As former North Dakota State defensive end Cole Jirik said, the Bison play South Dakota State for a trophy. But it’s Northern Iowa week they circle on the calendar. While it’s true NDSU vs. UNI is the game where the hits get bigger and the post-play extracurriculars go a bit longer, the NDSU-SDSU rivalry has gotten much more bitter in the last year on the field and between fan bases.
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What was once a friendly rivalry between two programs who made the Division I transition together has turned feisty, fierce and sometimes petty. And all it took was a 19-17 Jackrabbit win last October, snapping an eight-game losing streak.
The winning side was confident after and bragged. Understandable. The losing side was annoyed and said wait and see who has the last laugh. Also understandable. But it was no secret the animosity was growing.
If you’re on the Jackrabbit side, you don’t like NDSU because it has soaked in all the spotlight during the 2010s while you’ve had a solid program yourself, but have been eliminated three times by the Bison in the playoffs. You’re annoyed of their fans because any time you tweet something positive about your team, there’s always someone replying with a photo of five national championships.
If you’re on the Bison side, you don’t like SDSU because, after one win last season, the Jackrabbits believed they were taking over the Missouri Valley Football Conference. You’re annoyed of the jabs and subtweets coming from Brookings.
It all reared its ugly head on social media before, during and after the two MVFC co-champs met in the FCS quarterfinals.
As they should have, the Jackrabbits treated the win and bringing the Dakota Marker back to Brookings as a huge deal. When NDSU fans trolled, SDSU, probably regrettable in hindsight, responded.
After both teams finished the conference schedule at 7-1, one Jackrabbit assistant didn’t like the idea of sharing the title with the Bison.
Fast forward to the playoffs, the football gods gave us all a treat, matching NDSU and SDSU up in the quarterfinals as the No. 1 vs. No. 8 seeds. The anticipation and tension built all the way until gameday.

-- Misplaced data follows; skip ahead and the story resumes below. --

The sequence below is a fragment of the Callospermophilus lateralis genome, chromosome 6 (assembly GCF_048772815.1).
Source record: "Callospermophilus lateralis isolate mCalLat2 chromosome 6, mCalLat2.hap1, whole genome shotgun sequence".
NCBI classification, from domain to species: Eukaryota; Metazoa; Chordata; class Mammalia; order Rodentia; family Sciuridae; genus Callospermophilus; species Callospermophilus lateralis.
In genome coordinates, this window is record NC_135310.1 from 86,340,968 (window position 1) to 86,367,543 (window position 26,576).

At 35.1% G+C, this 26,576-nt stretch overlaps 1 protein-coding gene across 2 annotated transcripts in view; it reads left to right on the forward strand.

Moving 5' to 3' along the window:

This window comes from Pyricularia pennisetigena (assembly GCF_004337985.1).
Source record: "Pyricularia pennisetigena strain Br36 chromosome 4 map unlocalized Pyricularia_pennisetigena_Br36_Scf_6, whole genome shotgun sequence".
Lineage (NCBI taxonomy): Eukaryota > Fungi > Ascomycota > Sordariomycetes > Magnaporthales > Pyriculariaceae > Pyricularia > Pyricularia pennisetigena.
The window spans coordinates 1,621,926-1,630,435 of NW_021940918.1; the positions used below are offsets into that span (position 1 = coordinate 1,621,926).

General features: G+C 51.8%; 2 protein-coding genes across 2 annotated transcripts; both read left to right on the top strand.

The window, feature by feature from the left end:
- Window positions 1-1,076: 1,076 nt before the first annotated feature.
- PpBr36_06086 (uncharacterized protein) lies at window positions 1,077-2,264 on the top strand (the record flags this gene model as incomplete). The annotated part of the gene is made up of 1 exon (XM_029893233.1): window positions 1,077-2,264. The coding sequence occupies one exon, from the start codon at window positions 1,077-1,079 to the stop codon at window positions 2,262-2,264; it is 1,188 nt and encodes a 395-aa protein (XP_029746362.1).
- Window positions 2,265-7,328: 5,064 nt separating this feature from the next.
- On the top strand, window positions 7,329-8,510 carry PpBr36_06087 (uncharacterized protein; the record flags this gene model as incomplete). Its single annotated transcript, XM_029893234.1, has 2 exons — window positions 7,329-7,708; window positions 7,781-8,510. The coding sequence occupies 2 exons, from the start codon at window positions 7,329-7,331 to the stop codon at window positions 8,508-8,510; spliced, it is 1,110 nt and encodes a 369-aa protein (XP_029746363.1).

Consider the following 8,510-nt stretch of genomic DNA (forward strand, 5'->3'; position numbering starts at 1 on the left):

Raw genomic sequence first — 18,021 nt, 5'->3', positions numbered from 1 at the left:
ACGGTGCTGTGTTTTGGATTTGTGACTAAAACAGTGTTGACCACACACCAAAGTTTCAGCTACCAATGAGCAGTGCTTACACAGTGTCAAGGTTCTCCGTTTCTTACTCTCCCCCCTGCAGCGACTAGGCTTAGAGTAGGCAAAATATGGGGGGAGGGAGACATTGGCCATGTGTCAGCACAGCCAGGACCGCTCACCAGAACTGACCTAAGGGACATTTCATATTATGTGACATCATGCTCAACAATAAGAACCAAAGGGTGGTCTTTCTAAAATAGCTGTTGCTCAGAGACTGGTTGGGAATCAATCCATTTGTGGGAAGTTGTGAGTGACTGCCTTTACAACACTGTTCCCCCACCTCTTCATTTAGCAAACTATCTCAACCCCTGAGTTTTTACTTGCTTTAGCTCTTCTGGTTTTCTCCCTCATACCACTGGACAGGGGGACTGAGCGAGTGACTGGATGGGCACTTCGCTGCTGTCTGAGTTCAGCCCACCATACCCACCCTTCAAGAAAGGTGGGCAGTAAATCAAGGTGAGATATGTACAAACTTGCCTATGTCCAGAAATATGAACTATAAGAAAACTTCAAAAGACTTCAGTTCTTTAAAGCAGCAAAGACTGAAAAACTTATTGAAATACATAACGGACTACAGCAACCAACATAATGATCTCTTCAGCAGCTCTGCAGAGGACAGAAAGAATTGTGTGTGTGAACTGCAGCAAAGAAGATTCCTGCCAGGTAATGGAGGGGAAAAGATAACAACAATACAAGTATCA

After quickly falling behind 10-0, the Bison began to dominate the game en route to a 36-10 win, much to the liking of a former NDSU quarterback.
And the satisfaction of victory was shown by former players and current Bison assistant coaches.
During the postgame press conference, NDSU head coach Chris Klieman was asked plenty of times about the revenge factor. He didn’t take the bait, but did say “motivated” or “motivation” several times.
A week later in the semifinals, the Bison’s run of five straight national championships came to an end in the Fargodome when James Madison won convincingly 27-17. An SDSU assistant coach fired off one last zinger.
But hey, why stop there. The summer suddenly turned into a subtweet battle of who had the best football camp. Yes, really.
One former NDSU football player who grew up in South Dakota wasn’t impressed.
While it was all fun and games on which Twitter account could win the world pettyweight championship, it turns serious this week when NDSU visits Brookings. The Jackrabbits came into this season with national championship aspirations. They have had an underwhelming season so far with two losses, but the Jacks still have one of the most talented offenses in the country.
Meanwhile, the Bison want the Dakota Marker back. And they want to show who still runs the MVFC.
Many people in the offseason said the gap between SDSU and NDSU is shrinking quickly. We’ll get our first chance to see how true that is Saturday.